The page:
Sensitivity to customer wants
The customer is our top priority!
Emphasis on extensive product safety programs

Concern for quality


Quality is job one!
Emphasis on quality in manufacturing
New philosophy quality is the norm
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Newest Trends in Mission


Components
Statements of company vision
Developed to express the aspirations of the
executive leadership
Presents the firms strategic intent
A computer on every desk, and in every home,
running on Microsoft software

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18

Ex. 2-11: Inputs to Development of


Mission Statement
Inside Stakeholders

Outside Stakeholders

Executive officers
Board of directors
Stockholders
Employees

Customers
Suppliers
Creditors
Governments
Unions
Competitors
General
public

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Company
Mission

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Types of Long-Term Objectives

Profitability
Productivity
Competitive position
Employee development
Employee relations
Technological leadership
Public responsibility

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Qualities of Long-Term Objectives


Achievable
Understandable

Acceptable
Criteria used
in preparing
objectives

Flexible
Measurable

Suitable
Motivating

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21

Generic Strategies
Low-cost Leadership

Differentiation

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Focus

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Ex. 6-3: Requirements for Generic


Competitive Strategies
Generic
Strategy

Overall Cost
Leadership

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Commonly Required Skills and


Resources

Sustained capital investment


and access to capital
Process engineering skills
Intense supervision of labor
Products designed for ease in
manufacture
Low-cost distribution system

Common Organizational
Requirements

Tight cost control


Frequent, detailed
control reports
Structured
organization and
responsibilities
Incentives based on
meeting strict
quantitative targets

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Ex. 6-3 (contd.)


Generic Strategy

Commonly Required Skills and


resources

Common Organizational
Requirements

Differentiation

Product engineering
Creative flare
Strong capability in basic research
Corporate reputation for quality or
technological leadership
Unique combination of skills
Strong cooperation from channels
Strong marketing abilities

Strong coordination
among functions in
R&D, product
development, and
marketing
Subjective measurement and
incentives instead of
quantitative measures
Amenities to attract highly
skilled labor, scientists, or
creative people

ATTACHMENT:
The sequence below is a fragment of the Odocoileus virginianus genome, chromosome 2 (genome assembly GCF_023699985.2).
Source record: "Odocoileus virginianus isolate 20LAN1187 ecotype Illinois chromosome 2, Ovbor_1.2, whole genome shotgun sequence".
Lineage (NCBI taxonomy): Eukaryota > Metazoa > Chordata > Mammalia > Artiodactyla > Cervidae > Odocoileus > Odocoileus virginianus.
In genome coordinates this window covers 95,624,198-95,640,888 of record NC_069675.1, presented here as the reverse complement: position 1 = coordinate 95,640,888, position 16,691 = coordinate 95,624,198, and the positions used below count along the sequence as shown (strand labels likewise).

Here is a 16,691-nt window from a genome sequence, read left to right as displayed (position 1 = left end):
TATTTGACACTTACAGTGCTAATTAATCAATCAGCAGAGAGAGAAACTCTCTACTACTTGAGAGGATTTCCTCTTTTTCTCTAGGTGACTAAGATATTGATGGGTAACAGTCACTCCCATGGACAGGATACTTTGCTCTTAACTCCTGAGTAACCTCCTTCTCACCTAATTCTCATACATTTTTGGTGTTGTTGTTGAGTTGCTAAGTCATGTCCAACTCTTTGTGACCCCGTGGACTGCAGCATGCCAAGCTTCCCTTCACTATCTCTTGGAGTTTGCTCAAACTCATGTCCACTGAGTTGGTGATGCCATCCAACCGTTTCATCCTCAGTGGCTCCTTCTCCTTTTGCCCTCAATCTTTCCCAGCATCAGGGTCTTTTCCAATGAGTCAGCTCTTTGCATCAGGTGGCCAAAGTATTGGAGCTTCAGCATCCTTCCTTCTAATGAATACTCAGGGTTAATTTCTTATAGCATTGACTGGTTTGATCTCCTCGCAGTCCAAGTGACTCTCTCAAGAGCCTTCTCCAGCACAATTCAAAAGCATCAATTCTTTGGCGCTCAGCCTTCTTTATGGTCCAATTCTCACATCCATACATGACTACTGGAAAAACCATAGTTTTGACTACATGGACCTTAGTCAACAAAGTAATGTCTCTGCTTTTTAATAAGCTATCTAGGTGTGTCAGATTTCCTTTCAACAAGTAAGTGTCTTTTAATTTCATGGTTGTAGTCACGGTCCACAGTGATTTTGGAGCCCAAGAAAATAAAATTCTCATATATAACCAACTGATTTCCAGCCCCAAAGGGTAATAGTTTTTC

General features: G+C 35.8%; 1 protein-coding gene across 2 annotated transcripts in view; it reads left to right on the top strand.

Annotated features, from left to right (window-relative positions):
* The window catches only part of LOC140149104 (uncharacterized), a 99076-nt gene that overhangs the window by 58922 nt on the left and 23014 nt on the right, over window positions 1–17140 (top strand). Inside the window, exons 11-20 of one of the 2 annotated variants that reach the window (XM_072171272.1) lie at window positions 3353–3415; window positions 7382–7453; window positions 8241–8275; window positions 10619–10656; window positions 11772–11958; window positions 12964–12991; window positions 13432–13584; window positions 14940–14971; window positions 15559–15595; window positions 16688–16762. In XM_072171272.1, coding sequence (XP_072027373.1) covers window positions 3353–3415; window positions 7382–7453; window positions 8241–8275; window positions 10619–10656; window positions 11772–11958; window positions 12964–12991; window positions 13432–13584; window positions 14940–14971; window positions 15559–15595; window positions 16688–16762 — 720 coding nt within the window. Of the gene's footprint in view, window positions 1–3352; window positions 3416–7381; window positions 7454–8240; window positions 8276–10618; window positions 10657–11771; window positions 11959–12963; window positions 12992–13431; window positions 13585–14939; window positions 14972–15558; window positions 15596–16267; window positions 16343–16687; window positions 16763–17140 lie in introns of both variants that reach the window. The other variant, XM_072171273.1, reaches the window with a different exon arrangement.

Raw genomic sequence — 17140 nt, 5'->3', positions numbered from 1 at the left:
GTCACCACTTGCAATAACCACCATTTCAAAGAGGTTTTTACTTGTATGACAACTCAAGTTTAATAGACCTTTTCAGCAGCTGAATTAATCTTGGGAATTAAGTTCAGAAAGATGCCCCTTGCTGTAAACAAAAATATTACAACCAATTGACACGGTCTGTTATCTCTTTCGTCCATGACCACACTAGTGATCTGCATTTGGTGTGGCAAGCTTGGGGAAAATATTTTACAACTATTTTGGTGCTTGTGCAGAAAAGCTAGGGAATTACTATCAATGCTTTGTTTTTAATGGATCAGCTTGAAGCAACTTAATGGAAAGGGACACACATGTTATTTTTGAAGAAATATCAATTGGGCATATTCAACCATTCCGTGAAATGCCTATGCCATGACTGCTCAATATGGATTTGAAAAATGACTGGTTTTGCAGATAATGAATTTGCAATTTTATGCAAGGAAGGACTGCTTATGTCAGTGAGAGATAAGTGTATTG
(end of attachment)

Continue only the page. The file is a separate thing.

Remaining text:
Focus

Combination of above policies directed at


the particular strategic target

Combination of above policies


directed at the particular
strategic target

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24

Ex. 6-4: Risks of the Generic Strategies


Risks of Cost Leadership

Risks of Differentiation

Cost leadership is not


sustained
Competitors imitate
Technology changes
Other bases for cost
leadership erode
Proximity in differentiation
is lost
Cost focusers achieve even
lower cost in segments

Differentiation is not
sustained
Competitors imitate
Bases for differentiation
become less important to
buyers
Cost proximity is lost
Differentiation focusers
achieve greater
differentiation in segments

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Risks of Focus
Focus strategy is imitated
Target segment becomes
unattractive
Structure erodes
Demand disappears
Broadly target competitors
overwhelm segments
Segments differences from
others narrow
Advantages of broad line
increase

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25

Types of Grand Strategies

Concentrated growth
Market development
Product development
Innovation
Horizontal integration
Vertical integration
Concentric
diversification

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Conglomerate
diversification
Turnaround
Divestiture
Liquidation
Bankruptcy
Joint ventures
Strategic alliances
Consortia
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26

Horizontal and Vertical Integration


Strategies
Horizontal Integration
Based on growth via acquisition of one or more similar
firms operating at the same stage of the productionmarketing chain
Vertical Integration
Involves acquiring firms
That supply acquiring firm with inputs (backward
integration) or
Are customers for firms outputs (forward integration)
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27

Ex. 6-8: Vertical and Horizontal


Integrations
Textile producer

Textile producer

Shirt manufacturer

Shirt manufacturer

Clothing store

Clothing store

Acquisitions or mergers of suppliers or customer businesses are vertical integration


Acquisitions or mergers of competing businesses are horizontal integrations
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Motivations for Diversification


Increase firms stock value
Increase growth rate of firm
Investment is better use of funds than using them for
internal growth
Improves stability of earnings and sales
Balance or fill out product line
Diversify product line
Acquire a needed resource quickly
Achieve tax savings
Increase efficiency and profitability